I have very eclectic music tastes, and I love Spotify, because for $10 a month I can listen to essentially all the music I want. It really makes my ride to work and sessions at the gym more enjoyable! I recently discovered that Anthro has a station on Spotify with different mixes and playlists. I immediately clicked play on their "A Merry Making Playlist". Since I am Jewish, I always feel a tad left out during the Christmas season with respect to music, especially since Chanukah was so darn early this year (oh yeah, happy belated Thanksgivukkah to all!)

So I have been on a quest to find fun and festive winter songs that don't necessarily highlight Christmas. (Not that I don't LOVE Christmas decorations and many Christmas classics!)

...anyway, Anthro playlist to the rescue! I found so many gems on this station that make me feel warm and festive! There is a great mix of old and new music, but I was particularly happy to find this classic little ditty. It certainly brings out the kid in me and reminds me of how much fun playing in the snow is!

Now, what is a snow day without hot chocolate? It just shouldn't be allowed! Although the bagged mixes are convenient, I really think homemade is the way to go! And it really isn't that hard!

 You will need:

1/2 C granulated sugar
1/3 C unsweetened cocoa powder
4.5 C milk (I use almond milk but regular milk is fine)
1/2 tsp vanilla (or any flavoring you have--peppermint would be yummy!)

First, add all of the dry ingredients and 1/2 C of milk. Stir constantly over medium heat until it begins to boil:

 Then, lower heat to low and add remaining 4 cups of milk. Heat until just below boiling. Remove from heat and stir in vanilla or other flavoring.

Pour into a mug, add marshmallows and whipped cream, and enjoy!

I plan on spending the rest of the day in my PJ's watching movies (I DVR'd Home Alone and Christmas Vacation) and watching the snow fall outside :)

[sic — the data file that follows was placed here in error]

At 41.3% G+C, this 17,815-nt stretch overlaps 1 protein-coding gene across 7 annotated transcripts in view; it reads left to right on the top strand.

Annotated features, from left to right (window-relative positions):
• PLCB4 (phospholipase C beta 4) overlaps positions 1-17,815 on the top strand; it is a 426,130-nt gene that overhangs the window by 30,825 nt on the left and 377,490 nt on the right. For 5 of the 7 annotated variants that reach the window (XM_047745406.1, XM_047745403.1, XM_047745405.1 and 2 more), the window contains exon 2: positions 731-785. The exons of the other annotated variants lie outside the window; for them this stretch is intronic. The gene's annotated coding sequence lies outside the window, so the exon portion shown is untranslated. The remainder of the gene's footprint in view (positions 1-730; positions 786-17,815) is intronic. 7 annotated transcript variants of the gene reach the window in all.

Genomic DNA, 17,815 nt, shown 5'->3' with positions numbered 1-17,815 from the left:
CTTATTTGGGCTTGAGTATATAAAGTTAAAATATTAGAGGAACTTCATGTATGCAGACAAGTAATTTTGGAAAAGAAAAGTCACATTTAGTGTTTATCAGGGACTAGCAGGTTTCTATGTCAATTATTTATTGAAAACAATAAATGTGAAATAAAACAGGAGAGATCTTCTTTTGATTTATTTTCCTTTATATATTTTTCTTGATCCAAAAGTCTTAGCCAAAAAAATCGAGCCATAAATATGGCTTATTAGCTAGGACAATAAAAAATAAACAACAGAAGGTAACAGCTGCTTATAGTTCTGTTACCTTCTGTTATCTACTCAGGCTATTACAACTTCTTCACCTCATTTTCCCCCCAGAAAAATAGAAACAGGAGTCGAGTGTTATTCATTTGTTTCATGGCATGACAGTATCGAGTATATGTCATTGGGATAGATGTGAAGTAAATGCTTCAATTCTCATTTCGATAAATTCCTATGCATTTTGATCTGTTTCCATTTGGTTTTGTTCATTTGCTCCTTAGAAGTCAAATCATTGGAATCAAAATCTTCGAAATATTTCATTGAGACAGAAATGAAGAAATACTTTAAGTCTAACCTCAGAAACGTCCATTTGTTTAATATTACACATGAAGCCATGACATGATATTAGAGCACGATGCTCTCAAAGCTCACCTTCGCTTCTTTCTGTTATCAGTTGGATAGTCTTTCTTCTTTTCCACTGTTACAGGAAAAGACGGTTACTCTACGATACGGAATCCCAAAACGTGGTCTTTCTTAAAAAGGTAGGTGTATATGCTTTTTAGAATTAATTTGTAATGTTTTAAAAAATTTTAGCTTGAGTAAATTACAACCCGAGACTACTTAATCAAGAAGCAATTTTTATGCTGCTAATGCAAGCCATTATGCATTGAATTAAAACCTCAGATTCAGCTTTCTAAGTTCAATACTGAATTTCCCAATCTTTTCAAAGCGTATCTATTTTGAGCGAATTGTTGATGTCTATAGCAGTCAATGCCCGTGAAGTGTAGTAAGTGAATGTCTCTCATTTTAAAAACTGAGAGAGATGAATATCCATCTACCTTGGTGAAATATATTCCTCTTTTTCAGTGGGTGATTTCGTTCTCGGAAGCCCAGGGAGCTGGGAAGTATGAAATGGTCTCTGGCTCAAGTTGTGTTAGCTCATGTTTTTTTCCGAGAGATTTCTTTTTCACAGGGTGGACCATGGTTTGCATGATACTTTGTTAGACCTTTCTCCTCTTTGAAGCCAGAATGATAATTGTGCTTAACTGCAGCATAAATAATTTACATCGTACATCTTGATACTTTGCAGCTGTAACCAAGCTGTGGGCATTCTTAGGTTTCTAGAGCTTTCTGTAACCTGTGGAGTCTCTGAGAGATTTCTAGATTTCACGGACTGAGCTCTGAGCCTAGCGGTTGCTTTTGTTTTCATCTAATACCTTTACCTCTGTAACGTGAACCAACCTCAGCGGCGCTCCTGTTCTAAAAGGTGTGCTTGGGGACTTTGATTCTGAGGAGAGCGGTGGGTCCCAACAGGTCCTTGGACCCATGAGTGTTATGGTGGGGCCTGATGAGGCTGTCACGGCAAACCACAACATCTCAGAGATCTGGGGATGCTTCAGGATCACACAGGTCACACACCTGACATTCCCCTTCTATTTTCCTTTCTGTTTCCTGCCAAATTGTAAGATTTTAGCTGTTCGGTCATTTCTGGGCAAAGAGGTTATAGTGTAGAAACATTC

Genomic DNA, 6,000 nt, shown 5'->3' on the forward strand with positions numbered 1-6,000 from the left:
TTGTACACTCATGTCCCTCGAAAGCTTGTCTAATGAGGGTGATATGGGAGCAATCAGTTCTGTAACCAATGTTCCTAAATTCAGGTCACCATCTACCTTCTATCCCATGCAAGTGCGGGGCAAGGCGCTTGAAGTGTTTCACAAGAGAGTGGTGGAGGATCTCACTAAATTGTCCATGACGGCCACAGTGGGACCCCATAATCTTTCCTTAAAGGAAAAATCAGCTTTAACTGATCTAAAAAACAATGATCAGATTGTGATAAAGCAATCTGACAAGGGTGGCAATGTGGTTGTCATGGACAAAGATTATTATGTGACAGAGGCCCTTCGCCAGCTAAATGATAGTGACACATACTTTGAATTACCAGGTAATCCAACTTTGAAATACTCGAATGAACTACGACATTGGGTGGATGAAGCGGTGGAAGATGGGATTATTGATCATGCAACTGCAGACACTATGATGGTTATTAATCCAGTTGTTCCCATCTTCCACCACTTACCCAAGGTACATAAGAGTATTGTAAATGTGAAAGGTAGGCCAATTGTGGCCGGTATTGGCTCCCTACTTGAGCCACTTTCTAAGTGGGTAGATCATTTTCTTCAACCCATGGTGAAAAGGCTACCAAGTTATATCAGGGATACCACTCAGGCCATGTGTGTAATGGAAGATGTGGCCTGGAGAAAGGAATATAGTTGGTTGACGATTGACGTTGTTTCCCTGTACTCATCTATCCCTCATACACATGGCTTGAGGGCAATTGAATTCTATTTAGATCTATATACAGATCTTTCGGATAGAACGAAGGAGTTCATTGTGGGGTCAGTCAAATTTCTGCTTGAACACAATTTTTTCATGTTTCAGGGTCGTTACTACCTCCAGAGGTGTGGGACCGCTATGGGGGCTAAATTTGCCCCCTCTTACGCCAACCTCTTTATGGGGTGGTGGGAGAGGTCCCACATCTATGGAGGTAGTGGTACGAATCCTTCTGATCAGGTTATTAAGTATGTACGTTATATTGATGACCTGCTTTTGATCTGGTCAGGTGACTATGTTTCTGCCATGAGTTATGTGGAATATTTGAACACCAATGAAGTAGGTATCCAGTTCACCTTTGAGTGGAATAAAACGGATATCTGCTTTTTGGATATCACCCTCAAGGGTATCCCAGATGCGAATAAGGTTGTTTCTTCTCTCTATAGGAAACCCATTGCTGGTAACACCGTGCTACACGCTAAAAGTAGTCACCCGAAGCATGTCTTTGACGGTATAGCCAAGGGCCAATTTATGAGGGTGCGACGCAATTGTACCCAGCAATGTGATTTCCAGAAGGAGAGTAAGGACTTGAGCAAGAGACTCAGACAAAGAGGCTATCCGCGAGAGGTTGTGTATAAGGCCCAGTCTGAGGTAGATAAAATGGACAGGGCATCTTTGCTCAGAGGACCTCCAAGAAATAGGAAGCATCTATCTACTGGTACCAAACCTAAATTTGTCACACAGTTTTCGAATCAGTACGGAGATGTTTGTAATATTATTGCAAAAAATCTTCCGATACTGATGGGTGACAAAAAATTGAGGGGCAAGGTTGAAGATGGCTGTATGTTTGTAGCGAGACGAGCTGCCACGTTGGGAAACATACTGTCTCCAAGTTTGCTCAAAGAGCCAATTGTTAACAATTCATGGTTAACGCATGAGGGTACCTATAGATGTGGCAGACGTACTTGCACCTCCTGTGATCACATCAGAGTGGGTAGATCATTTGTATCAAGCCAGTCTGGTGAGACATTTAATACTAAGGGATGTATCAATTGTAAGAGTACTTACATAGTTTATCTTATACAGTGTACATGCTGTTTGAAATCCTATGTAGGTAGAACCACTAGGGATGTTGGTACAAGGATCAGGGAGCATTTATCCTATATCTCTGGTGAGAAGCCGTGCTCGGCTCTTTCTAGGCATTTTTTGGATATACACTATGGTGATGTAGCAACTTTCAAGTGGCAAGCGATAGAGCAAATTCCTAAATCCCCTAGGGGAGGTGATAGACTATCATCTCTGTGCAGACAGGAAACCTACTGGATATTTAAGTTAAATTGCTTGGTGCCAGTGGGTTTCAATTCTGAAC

Wednesday, December 4, 2013

Ordering, Sequencing, Organizing

Happy December everyone! I can't believe we've already passed through Thanksgiving and that it is almost time for Winter Break :)

This time of year, things can pile up pretty quickly at school. There is always a rush to finish up that math unit, complete the read aloud book or writing assignment, and finish up with our Social Studies theme before we all go off for a lovely vacation! I know a lot of teachers (including me) hate heading off for a 1-2 week break in the middle of a concept. I always like to start fresh in the new year!

In my classroom, we have been doing a lot of work with sequencing and retelling during our reading time. I began by introducing some ordering words to the kids by retelling my morning with the words "first, next, then, after that, finally".

Ex: First, I woke up and ate breakfast. Next, I washed my face and brushed my teeth. Then, I got dressed. After that, I got in my car and drove to school. Finally, I arrived at school.

I had the kids pair up and tell each other the sequence of their mornings using these ordering words. Then, kids retold their partners' morning routines.

After the students became familiar with using the ordering words, I read A Letter To Amy by Ezra Jack Keats. As a group, we used the ordering words to retell the story out loud. The next day, I read The Doorbell Rang by Pat Hutchins. After finished reading the story aloud, I broke the class into four small groups. Each group got "cookies" with elements of the story written on the back:

I asked the groups to talk together about how to order the events in the story. I reminded them to think about "first, next, then, after that, finally". I walked around to each group and checked their sequencing. They all did a fantastic job! As a group, we decided which "cookies" belonged underneath the correct ordering words:

I find it is helpful for my students to grasp concepts if they are overlapped throughout the curriculum. Students are currently working on expository writing in the form of an interview. After students drafted questions that they wanted to ask their interviewees about a topic (based on research that we have been doing in the classroom), children recorded their partner's responses.